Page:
By Roel Nieuwenkamp, Chair of the OECD Working Party for Responsible Business Conduct
April 24th of this year marked the one year anniversary of the tragic collapse of the Rana Plaza factory which claimed over 1,130 lives and inspired shock and sorrow globally. The Rana Plaza disaster was a jarring reminder of the fact that responsibility over global supply chains needs to be strengthened.
Stakeholders worldwide from industry to labour organizations to civil society mobilized to respond to this need. The breadth of initiatives launched to tackle these issues in the past year is impressive. Private industry collaborated to form the Bangladesh Accord on Fire and Building Safety, an association of 150 apparel corporations, as well as the Alliance for Bangladesh Worker Safety, which represents 26 retailors. Both initiatives are committed to inspecting and repairing garment factories to assure safe working conditions in Bangladesh. On a multilateral level the International Labour Organization launched the Improving Working Conditions in the Ready-Made Garment Sector (RMGP) initiative, and the Better Work Program which likewise involves factory inspections as well as implements a standard approach to assessing supplier compliance and auditing. These initiatives are coordinated on a national level by the National Tripartite Plan of Action on Fire Safety and Structural integrity which aims to extend inspections and repair to the factories not already covered by the Alliance and Accord initiatives.
Importing countries have likewise been active in this regard through their National Contact Points (national entities tasked with promoting and mediating claims under the OECD Guidelines for Multinational Enterprises).  The French National Contact Point published a report earlier this year analysing the application of the Guidelines to the textile and garment sector and has since been active in promoting the recommendations of the report amongst local industry. The Belgian, Italian, Dutch and Canadian NCPs have likewise been active in analysing challenges in their textile and garment sector supply chains and promoting due diligence to tackle some of these issues.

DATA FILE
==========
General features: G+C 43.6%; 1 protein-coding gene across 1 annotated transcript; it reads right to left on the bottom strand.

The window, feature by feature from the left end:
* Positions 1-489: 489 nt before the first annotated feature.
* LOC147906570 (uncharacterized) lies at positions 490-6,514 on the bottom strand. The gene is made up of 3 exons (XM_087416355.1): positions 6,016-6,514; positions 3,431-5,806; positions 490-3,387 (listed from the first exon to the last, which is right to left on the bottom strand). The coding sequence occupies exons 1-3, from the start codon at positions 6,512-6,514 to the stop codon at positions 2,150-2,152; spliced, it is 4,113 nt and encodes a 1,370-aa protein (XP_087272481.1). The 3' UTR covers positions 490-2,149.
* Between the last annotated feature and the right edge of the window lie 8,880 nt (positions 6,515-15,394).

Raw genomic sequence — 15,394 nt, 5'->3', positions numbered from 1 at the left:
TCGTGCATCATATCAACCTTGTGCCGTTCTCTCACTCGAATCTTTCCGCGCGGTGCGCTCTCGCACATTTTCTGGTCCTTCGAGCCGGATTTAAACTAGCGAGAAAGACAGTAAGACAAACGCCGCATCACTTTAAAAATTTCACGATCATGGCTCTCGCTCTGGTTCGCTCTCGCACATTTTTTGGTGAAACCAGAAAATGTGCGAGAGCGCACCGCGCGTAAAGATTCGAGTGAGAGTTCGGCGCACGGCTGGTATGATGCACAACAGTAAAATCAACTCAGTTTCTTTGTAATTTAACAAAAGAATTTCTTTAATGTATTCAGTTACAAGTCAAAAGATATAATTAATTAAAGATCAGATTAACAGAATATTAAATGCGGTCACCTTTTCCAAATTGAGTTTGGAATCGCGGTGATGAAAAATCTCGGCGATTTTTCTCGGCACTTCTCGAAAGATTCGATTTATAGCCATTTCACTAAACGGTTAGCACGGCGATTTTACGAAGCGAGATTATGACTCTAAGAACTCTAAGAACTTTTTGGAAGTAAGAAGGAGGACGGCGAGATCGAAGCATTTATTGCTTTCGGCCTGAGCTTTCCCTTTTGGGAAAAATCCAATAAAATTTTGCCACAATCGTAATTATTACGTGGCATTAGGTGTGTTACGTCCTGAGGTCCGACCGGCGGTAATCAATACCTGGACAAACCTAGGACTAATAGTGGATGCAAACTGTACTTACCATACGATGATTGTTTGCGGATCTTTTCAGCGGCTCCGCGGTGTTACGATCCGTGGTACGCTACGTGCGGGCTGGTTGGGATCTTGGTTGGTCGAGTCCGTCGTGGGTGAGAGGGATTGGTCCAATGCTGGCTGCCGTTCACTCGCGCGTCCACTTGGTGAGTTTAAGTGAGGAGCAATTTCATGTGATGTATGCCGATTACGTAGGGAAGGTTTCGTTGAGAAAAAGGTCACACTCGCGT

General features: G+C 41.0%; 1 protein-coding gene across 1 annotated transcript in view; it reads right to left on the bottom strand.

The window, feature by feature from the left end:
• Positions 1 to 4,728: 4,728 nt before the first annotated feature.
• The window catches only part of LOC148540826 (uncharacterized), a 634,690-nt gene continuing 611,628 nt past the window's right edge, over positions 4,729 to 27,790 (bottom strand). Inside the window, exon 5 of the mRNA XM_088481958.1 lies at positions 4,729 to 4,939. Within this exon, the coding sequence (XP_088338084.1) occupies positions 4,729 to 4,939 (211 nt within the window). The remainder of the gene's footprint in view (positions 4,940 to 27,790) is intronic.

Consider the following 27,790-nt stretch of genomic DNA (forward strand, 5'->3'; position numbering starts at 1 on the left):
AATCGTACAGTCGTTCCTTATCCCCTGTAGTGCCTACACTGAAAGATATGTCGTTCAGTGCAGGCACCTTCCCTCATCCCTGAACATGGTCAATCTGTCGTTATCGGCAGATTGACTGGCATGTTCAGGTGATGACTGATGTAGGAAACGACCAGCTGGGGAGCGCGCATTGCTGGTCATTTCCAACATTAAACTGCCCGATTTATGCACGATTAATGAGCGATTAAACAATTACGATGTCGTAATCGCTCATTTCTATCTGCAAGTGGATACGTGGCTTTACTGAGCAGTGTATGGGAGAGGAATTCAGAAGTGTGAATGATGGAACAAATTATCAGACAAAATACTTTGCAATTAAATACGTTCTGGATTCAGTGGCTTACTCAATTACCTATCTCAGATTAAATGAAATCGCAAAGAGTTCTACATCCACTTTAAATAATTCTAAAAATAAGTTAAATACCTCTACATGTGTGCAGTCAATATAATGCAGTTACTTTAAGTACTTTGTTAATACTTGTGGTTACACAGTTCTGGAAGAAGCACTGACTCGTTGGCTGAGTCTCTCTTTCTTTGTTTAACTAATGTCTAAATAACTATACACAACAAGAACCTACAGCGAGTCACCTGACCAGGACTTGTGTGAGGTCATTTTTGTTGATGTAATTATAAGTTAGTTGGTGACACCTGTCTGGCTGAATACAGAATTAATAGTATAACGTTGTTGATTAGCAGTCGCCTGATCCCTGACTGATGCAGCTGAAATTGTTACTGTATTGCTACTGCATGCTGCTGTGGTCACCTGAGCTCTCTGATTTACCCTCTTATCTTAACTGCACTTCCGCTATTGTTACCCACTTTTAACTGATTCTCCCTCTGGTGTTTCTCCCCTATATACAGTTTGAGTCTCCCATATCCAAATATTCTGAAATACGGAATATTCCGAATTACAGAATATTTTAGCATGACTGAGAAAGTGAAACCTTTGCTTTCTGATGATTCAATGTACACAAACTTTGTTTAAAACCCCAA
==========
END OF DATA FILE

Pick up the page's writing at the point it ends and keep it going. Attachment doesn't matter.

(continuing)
The impacts of these initiatives are slowly starting to be seen. For example, the Accord initiative has already completed inspection of 550 factories and hopes to complete all 1,500 factories it sources from by September. In addition to factory inspections the families of victims of the Rana Plaza incident are slowly being compensated. A total of nearly 15 million USD has raised for compensation through donations to the Rana Plaza Arrangement, and another 1.3 million USD has been raised through The Prime Minister’s Relief and Welfare Fund.
Despite this progress much more needs to be done. Firstly a lack of capacity and resources for monitoring and enforcement means that the proposed initiatives may not be adequately implemented. Since industry related initiatives only apply to first tier factories (factories brands source from directly) there remain risks that smaller factories used for subcontracting, generally those with the poorest standards, may escape adequate inspection and regulation. Secondly current compensation schemes have been criticized as being insufficient and inefficient. Currently only half of all brands with ties to Rana Plaza have contributed to compensation funds.
Thirdly, such initiatives need to extend beyond Bangladesh to other garment producing nations with similar production risks and institutional weaknesses.
Finally, when discussing supply chain due diligence in the textile and garment sector it is important to go beyond workplace health and safety issues. Workers should be paid a living wage for their labour and multinational brands and retailors should encourage this. Brands and retailors can help promote living wage standards by conducting due diligence on adverse impacts in their supply chains to assure that fair labour standards are being respected.
Based on a pilot project of production of cotton t-shirts in India Fairwear Foundation, found that labour costs for such a garment account for only 0.6% of its total price compared to retail mark-ups which account for 59%. Given the tiny proportion labour costs represent relative to total costs, competition and downward price pressures cannot be used as justification for failure to provide a living wage.